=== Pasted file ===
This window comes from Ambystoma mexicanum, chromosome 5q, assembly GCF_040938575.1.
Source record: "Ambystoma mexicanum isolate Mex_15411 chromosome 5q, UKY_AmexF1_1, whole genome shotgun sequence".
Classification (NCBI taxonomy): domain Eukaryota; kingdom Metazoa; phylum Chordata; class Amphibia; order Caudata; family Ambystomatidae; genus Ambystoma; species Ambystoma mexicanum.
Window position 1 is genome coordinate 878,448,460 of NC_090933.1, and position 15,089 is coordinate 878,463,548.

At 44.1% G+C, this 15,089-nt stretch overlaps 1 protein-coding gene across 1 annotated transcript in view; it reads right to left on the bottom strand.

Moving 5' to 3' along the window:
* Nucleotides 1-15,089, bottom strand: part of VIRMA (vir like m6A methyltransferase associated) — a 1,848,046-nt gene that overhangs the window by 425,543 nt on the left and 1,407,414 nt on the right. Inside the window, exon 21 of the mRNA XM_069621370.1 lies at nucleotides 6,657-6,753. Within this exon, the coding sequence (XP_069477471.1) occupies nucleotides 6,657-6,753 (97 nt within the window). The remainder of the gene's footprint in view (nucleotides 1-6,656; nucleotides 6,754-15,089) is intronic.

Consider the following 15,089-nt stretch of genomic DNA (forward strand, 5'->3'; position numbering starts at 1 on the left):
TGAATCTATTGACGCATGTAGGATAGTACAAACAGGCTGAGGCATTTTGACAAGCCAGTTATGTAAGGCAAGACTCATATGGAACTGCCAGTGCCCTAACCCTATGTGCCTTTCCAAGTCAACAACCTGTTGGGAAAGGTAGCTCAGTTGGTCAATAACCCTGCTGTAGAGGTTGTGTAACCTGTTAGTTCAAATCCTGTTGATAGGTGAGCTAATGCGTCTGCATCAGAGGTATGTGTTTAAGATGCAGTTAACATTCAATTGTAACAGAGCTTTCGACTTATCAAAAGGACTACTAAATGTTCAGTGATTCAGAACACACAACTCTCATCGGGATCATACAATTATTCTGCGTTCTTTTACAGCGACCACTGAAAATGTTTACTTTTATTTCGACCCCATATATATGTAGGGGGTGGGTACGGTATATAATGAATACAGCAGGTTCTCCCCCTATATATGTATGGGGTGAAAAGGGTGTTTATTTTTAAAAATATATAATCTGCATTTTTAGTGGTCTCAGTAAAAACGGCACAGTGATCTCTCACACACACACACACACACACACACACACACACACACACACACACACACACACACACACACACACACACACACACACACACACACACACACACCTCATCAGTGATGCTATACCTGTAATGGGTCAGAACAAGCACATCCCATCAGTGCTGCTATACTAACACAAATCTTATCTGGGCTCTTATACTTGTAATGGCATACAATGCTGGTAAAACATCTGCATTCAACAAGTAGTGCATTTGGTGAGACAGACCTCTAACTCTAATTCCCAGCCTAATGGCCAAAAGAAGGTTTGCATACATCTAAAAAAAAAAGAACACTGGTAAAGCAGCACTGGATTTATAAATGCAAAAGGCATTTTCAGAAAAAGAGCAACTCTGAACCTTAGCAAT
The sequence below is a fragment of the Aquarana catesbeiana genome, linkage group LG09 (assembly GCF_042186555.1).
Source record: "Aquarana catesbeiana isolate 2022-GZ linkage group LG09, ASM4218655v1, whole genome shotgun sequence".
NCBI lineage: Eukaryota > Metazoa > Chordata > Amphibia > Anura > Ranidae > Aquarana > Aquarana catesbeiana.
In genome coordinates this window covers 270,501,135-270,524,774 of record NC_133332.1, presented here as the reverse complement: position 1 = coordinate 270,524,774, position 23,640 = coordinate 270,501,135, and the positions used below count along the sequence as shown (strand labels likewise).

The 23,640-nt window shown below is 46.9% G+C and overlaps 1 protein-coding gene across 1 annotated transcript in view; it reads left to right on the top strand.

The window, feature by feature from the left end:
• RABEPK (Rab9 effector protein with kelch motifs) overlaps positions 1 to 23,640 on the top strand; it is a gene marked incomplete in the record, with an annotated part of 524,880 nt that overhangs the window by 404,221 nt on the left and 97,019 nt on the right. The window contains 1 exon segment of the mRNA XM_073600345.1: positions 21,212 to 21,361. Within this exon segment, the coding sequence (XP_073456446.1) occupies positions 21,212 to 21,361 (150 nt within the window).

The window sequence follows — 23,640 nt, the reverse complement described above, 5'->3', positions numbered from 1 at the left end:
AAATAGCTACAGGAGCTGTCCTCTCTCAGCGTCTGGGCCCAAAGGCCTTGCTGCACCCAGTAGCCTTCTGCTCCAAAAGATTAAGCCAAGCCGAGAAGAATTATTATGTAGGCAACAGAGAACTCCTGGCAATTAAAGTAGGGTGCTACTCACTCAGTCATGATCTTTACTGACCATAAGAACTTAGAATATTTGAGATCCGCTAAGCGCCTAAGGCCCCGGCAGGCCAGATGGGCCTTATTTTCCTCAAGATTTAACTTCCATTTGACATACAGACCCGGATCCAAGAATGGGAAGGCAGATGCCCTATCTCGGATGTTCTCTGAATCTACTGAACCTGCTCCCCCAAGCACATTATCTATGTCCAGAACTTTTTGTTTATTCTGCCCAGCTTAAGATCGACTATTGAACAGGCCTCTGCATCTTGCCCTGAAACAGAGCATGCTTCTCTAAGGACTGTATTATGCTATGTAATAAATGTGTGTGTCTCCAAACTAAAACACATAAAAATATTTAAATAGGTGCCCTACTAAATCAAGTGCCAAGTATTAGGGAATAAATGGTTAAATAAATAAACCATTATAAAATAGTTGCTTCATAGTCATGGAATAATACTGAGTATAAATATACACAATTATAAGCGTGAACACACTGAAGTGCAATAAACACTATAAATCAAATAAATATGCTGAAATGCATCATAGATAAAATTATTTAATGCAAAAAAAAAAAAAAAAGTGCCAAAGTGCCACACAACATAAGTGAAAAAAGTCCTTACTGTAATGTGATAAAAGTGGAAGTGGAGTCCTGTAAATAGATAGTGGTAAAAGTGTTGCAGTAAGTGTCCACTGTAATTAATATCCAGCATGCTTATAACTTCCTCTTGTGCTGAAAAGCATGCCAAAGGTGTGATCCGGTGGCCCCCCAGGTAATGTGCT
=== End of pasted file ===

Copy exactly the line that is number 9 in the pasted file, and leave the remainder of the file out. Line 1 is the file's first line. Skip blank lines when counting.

TGAATCTATTGACGCATGTAGGATAGTACAAACAGGCTGAGGCATTTTGACAAGCCAGTTATGTAAGGCAAGACTCATATGGAACTGCCAGTGCCCTAACCCTATGTGCCTTTCCAAGTCAACAACCTGTTGGGAAAGGTAGCTCAGTTGGTCAATAACCCTGCTGTAGAGGTTGTGTAACCTGTTAGTTCAAATCCTGTTGATAGGTGAGCTAATGCGTCTGCATCAGAGGTATGTGTTTAAGATGCAGTTAACATTCAATTGTAACAGAGCTTTCGACTTATCAAAAGGACTACTAAATGTTCAGTGATTCAGAACACACAACTCTCATCGGGATCATACAATTATTCTGCGTTCTTTTACAGCGACCACTGAAAATGTTTACTTTTATTTCGACCCCATATATATGTAGGGGGTGGGTACGGTATATAATGAATACAGCAGGTTCTCCCCCTATATATGTATGGGGTGAAAAGGGTGTTTATTTTTAAAAATATATAATCTGCATTTTTAGTGGTCTCAGTAAAAACGGCACAGTGATCTCTCACACACACACACACACACACACACACACACACACACACACACACACACACACACACACACACACACACACACACACACACACACACACACACCTCATCAGTGATGCTATACCTGTAATGGGTCAGAACAAGCACATCCCATCAGTGCTGCTATACTAACACAAATCTTATCTGGGCTCTTATACTTGTAATGGCATACAATGCTGGTAAAACATCTGCATTCAACAAGTAGTGCATTTGGTGAGACAGACCTCTAACTCTAATTCCCAGCCTAATGGCCAAAAGAAGGTTTGCATACATCTAAAAAAAAAAGAACACTGGTAAAGCAGCACTGGATTTATAAATGCAAAAGGCATTTTCAGAAAAAGAGCAACTCTGAACCTTAGCAAT